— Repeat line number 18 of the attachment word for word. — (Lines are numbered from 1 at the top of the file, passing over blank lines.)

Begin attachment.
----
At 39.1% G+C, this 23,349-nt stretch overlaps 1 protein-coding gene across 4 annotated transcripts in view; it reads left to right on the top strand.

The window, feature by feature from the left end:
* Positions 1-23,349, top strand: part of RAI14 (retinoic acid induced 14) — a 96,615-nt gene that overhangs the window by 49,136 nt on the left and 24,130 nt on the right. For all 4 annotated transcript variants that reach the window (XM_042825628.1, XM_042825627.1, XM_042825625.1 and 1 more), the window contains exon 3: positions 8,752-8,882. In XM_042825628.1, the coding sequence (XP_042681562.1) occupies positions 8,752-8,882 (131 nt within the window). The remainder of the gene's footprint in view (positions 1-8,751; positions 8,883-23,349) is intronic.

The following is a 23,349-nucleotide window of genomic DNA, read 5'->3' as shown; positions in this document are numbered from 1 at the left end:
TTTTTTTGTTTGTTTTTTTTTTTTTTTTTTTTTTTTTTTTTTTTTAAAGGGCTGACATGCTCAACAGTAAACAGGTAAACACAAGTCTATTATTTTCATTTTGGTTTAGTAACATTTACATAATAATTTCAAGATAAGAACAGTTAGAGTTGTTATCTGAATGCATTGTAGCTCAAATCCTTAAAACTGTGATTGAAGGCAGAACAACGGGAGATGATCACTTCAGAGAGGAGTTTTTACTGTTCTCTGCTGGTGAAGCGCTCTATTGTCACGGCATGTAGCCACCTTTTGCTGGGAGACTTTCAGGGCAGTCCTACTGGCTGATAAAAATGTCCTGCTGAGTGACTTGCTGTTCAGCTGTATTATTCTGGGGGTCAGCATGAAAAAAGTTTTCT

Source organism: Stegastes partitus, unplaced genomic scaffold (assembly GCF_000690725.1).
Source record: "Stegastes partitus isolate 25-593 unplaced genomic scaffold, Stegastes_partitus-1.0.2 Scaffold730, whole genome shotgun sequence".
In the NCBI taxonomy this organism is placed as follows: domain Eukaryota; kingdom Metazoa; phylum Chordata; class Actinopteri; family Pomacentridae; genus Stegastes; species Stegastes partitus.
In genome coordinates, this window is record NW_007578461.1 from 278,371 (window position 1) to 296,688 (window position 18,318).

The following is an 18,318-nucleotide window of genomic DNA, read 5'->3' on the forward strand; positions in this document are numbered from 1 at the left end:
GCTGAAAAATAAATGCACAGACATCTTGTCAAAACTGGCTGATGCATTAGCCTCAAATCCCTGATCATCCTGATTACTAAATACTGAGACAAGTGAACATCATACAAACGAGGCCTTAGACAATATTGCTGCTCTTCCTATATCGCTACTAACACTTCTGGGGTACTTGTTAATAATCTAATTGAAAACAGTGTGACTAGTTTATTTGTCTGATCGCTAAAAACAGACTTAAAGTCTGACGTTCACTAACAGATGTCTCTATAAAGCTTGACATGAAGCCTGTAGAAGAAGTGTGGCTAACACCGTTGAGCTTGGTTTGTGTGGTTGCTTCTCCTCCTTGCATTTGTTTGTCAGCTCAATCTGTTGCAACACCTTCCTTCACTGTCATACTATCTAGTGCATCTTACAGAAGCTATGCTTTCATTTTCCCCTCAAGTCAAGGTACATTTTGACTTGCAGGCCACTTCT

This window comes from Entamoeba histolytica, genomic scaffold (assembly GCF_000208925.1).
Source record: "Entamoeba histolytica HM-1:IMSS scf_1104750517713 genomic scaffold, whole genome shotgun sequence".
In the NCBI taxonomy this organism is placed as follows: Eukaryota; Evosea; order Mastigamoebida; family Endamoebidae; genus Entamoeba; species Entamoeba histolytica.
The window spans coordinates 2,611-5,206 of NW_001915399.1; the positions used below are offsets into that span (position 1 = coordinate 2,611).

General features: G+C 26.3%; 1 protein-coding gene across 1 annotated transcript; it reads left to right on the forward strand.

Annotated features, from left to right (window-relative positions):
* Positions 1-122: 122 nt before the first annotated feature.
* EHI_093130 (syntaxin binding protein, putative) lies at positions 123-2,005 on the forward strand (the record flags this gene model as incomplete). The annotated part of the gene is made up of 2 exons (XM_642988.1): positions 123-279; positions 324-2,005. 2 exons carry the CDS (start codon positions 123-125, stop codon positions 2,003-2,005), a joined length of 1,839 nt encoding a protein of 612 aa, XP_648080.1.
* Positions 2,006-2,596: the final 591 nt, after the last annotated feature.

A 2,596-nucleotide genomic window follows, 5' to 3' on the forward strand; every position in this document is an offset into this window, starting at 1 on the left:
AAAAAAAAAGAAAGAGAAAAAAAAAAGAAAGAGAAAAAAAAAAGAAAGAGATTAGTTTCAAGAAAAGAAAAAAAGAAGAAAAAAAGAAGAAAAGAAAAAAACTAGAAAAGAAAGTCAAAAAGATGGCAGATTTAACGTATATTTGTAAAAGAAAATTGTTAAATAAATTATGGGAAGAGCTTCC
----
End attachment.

* Positions 1-122: 122 nt before the first annotated feature.